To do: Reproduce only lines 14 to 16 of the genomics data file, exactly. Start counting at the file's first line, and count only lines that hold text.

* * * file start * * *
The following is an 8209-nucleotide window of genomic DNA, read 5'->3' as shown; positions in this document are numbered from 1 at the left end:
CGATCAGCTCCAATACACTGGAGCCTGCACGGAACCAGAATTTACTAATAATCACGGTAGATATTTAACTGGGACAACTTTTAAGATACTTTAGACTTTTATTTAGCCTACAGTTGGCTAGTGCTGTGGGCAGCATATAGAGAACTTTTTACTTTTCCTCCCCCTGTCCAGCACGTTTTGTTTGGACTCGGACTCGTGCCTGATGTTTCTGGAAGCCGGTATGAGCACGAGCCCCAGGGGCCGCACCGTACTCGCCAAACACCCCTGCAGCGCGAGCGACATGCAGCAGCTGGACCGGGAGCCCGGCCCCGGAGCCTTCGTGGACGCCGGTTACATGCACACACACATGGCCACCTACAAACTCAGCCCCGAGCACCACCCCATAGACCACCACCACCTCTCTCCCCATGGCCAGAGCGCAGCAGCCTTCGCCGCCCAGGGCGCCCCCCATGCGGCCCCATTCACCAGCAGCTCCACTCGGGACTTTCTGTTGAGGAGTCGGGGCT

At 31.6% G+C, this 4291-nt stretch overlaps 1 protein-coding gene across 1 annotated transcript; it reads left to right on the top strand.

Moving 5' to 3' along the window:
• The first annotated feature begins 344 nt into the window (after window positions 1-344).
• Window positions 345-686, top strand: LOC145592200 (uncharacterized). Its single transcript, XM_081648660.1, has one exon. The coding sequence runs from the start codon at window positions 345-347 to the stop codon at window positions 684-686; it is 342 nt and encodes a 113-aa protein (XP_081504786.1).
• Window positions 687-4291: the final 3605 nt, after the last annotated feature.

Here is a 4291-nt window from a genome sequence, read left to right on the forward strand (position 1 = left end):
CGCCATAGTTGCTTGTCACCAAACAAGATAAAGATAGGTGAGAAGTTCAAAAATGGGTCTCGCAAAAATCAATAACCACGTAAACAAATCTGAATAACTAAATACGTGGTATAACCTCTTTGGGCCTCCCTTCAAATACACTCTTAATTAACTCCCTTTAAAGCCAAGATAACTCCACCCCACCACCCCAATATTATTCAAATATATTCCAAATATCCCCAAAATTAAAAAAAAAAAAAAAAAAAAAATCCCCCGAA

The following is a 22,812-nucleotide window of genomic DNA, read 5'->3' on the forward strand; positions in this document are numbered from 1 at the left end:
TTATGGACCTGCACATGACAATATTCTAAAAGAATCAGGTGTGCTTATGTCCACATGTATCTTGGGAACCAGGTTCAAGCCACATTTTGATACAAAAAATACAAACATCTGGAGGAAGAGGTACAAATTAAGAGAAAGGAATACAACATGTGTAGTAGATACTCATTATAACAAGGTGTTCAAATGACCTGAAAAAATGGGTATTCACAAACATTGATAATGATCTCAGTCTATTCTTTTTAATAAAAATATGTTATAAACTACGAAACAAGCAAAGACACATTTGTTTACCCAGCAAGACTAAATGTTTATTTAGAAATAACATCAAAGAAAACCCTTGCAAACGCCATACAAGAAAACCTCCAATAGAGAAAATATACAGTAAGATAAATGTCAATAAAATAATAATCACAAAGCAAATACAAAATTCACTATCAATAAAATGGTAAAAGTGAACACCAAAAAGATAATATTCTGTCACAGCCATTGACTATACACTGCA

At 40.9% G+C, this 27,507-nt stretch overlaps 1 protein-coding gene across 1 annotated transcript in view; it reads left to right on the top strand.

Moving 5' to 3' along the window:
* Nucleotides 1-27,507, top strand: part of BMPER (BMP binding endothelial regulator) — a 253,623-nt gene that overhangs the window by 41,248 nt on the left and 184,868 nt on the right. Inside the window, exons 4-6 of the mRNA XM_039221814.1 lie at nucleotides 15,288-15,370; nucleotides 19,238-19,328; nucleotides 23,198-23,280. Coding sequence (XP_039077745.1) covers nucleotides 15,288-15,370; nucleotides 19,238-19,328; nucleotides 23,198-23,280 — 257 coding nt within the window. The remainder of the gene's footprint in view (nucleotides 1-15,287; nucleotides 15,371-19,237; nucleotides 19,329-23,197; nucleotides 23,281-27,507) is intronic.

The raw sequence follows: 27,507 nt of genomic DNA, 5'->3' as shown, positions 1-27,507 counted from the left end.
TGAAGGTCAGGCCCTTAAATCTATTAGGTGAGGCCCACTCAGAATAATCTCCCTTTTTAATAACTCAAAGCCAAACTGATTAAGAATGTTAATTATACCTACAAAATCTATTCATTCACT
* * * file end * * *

* Nucleotides 1-27,507, top strand: part of BMPER (BMP binding endothelial regulator) — a 253,623-nt gene that overhangs the window by 41,248 nt on the left and 184,868 nt on the right. Inside the window, exons 4-6 of the mRNA XM_039221814.1 lie at nucleotides 15,288-15,370; nucleotides 19,238-19,328; nucleotides 23,198-23,280. Coding sequence (XP_039077745.1) covers nucleotides 15,288-15,370; nucleotides 19,238-19,328; nucleotides 23,198-23,280 — 257 coding nt within the window. The remainder of the gene's footprint in view (nucleotides 1-15,287; nucleotides 15,371-19,237; nucleotides 19,329-23,197; nucleotides 23,281-27,507) is intronic.

The raw sequence follows: 27,507 nt of genomic DNA, 5'->3' as shown, positions 1-27,507 counted from the left end.
TGAAGGTCAGGCCCTTAAATCTATTAGGTGAGGCCCACTCAGAATAATCTCCCTTTTTAATAACTCAAAGCCAAACTGATTAAGAATGTTAATTATACCTACAAAATCTATTCATTCACT